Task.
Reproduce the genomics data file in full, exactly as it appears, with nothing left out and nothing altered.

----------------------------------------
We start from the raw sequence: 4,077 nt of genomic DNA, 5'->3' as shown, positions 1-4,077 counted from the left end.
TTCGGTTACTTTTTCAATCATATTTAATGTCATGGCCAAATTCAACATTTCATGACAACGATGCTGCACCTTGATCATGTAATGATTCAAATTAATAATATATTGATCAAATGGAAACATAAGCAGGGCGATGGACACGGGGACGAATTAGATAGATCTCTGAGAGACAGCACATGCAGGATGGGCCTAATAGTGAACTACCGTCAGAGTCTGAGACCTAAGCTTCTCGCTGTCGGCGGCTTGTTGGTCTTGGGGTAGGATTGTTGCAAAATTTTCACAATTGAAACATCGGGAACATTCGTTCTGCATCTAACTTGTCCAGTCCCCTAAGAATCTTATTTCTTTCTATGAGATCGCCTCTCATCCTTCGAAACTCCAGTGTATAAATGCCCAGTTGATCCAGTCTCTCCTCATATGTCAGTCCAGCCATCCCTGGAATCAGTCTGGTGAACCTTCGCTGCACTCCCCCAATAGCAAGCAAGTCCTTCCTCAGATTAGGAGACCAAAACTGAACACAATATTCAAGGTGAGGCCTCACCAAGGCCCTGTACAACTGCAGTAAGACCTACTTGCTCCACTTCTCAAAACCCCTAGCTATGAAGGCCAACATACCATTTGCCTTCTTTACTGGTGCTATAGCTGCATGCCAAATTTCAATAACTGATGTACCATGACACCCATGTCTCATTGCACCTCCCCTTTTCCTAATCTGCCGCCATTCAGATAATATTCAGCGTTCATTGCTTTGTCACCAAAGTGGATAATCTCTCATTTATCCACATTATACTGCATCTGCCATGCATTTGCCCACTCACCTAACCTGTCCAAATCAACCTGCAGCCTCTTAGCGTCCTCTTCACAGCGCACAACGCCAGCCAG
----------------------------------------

We start from the raw sequence: 4,077 nt of genomic DNA, 5'->3' as shown, positions 1-4,077 counted from the left end.
TTCGGTTACTTTTTCAATCATATTTAATGTCATGGCCAAATTCAACATTTCATGACAACGATGCTGCACCTTGATCATGTAATGATTCAAATTAATAATATATTGATCAAATGGAAACATAAGCAGGGCGATGGACACGGGGACGAATTAGATAGATCTCTGAGAGACAGCACATGCAGGATGGGCCTAATAGTGAACTACCGTCAGAGTCTGAGACCTAAGCTTCTCGCTGTCGGCGGCTTGTTGGTCTTGGGGTAGGATTGTTGCAAAATTTTCACAATTGAAACATCGGGAACATTCGTTCTGCATCTAACTTGTCCAGTCCCCTAAGAATCTTATTTCTTTCTATGAGATCGCCTCTCATCCTTCGAAACTCCAGTGTATAAATGCCCAGTTGATCCAGTCTCTCCTCATATGTCAGTCCAGCCATCCCTGGAATCAGTCTGGTGAACCTTCGCTGCACTCCCCCAATAGCAAGCAAGTCCTTCCTCAGATTAGGAGACCAAAACTGAACACAATATTCAAGGTGAGGCCTCACCAAGGCCCTGTACAACTGCAGTAAGACCTACTTGCTCCACTTCTCAAAACCCCTAGCTATGAAGGCCAACATACCATTTGCCTTCTTTACTGGTGCTATAGCTGCATGCCAAATTTCAATAACTGATGTACCATGACACCCATGTCTCATTGCACCTCCCCTTTTCCTAATCTGCCGCCATTCAGATAATATTCAGCGTTCATTGCTTTGTCACCAAAGTGGATAATCTCTCATTTATCCACATTATACTGCATCTGCCATGCATTTGCCCACTCACCTAACCTGTCCAAATCAACCTGCAGCCTCTTAGCGTCCTCTTCACAGCGCACAACGCCAGCCAG